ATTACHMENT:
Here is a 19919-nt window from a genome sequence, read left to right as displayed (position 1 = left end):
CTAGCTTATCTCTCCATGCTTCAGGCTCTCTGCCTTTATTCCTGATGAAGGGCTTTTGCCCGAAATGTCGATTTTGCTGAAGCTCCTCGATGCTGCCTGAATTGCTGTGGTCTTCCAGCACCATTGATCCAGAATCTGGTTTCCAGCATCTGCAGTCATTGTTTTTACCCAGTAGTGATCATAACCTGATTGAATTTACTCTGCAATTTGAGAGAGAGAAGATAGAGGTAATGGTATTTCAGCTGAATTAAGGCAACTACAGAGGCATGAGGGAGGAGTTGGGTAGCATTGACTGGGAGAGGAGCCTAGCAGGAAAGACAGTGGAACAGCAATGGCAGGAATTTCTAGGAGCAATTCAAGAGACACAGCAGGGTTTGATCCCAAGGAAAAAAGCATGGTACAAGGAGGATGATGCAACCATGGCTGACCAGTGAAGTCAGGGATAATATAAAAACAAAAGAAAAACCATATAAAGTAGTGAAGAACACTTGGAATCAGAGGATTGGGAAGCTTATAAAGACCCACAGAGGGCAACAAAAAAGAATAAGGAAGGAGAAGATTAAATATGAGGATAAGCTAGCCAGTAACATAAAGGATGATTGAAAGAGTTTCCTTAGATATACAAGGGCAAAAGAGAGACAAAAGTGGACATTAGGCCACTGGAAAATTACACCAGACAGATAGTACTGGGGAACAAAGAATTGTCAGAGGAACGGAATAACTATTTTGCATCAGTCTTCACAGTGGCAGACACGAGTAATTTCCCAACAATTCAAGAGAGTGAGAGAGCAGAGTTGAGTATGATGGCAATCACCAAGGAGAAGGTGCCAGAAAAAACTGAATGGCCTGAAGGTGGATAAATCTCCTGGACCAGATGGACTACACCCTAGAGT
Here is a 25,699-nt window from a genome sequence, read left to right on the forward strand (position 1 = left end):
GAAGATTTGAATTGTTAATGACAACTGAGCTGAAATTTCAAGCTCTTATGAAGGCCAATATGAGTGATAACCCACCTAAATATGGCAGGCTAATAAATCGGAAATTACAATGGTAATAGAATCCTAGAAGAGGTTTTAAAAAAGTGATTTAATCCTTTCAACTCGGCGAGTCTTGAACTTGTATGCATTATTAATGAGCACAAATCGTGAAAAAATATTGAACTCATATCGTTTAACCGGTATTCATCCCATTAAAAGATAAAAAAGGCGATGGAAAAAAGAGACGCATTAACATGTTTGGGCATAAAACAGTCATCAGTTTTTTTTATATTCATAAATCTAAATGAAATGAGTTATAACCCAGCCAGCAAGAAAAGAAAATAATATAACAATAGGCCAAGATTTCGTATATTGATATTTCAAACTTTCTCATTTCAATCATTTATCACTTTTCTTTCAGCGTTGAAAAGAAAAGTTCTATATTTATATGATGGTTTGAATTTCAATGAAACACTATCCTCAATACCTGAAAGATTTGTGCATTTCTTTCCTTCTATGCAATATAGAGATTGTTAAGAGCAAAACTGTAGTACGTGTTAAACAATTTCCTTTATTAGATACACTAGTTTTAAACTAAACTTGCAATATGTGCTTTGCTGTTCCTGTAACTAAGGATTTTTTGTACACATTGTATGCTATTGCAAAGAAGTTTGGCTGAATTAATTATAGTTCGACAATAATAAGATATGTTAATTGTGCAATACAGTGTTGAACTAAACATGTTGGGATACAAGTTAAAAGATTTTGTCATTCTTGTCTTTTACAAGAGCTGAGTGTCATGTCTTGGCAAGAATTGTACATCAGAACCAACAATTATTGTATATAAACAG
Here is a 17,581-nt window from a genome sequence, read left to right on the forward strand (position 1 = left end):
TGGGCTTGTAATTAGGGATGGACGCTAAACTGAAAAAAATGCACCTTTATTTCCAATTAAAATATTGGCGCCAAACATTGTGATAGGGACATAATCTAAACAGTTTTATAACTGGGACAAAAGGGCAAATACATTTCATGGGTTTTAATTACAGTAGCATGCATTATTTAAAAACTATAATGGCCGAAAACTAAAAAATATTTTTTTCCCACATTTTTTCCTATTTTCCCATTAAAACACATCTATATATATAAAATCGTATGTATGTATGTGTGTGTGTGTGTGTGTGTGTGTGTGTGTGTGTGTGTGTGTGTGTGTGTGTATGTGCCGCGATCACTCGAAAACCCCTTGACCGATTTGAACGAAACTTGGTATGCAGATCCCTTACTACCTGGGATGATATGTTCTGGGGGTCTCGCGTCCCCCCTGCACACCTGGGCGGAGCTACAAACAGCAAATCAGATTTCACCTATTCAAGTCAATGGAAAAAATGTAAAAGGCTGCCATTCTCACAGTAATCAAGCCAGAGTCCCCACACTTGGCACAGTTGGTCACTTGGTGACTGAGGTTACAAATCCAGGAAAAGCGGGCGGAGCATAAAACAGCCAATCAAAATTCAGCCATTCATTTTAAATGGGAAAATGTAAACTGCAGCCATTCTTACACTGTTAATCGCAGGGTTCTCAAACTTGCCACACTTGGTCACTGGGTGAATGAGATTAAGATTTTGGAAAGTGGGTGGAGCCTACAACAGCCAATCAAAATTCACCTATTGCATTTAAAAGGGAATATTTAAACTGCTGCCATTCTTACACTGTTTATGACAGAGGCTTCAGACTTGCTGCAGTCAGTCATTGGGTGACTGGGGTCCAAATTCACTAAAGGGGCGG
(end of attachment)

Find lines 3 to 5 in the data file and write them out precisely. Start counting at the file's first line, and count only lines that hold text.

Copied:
Here is a 25,699-nt window from a genome sequence, read left to right on the forward strand (position 1 = left end):
GAAGATTTGAATTGTTAATGACAACTGAGCTGAAATTTCAAGCTCTTATGAAGGCCAATATGAGTGATAACCCACCTAAATATGGCAGGCTAATAAATCGGAAATTACAATGGTAATAGAATCCTAGAAGAGGTTTTAAAAAAGTGATTTAATCCTTTCAACTCGGCGAGTCTTGAACTTGTATGCATTATTAATGAGCACAAATCGTGAAAAAATATTGAACTCATATCGTTTAACCGGTATTCATCCCATTAAAAGATAAAAAAGGCGATGGAAAAAAGAGACGCATTAACATGTTTGGGCATAAAACAGTCATCAGTTTTTTTTATATTCATAAATCTAAATGAAATGAGTTATAACCCAGCCAGCAAGAAAAGAAAATAATATAACAATAGGCCAAGATTTCGTATATTGATATTTCAAACTTTCTCATTTCAATCATTTATCACTTTTCTTTCAGCGTTGAAAAGAAAAGTTCTATATTTATATGATGGTTTGAATTTCAATGAAACACTATCCTCAATACCTGAAAGATTTGTGCATTTCTTTCCTTCTATGCAATATAGAGATTGTTAAGAGCAAAACTGTAGTACGTGTTAAACAATTTCCTTTATTAGATACACTAGTTTTAAACTAAACTTGCAATATGTGCTTTGCTGTTCCTGTAACTAAGGATTTTTTGTACACATTGTATGCTATTGCAAAGAAGTTTGGCTGAATTAATTATAGTTCGACAATAATAAGATATGTTAATTGTGCAATACAGTGTTGAACTAAACATGTTGGGATACAAGTTAAAAGATTTTGTCATTCTTGTCTTTTACAAGAGCTGAGTGTCATGTCTTGGCAAGAATTGTACATCAGAACCAACAATTATTGTATATAAACAG
Here is a 17,581-nt window from a genome sequence, read left to right on the forward strand (position 1 = left end):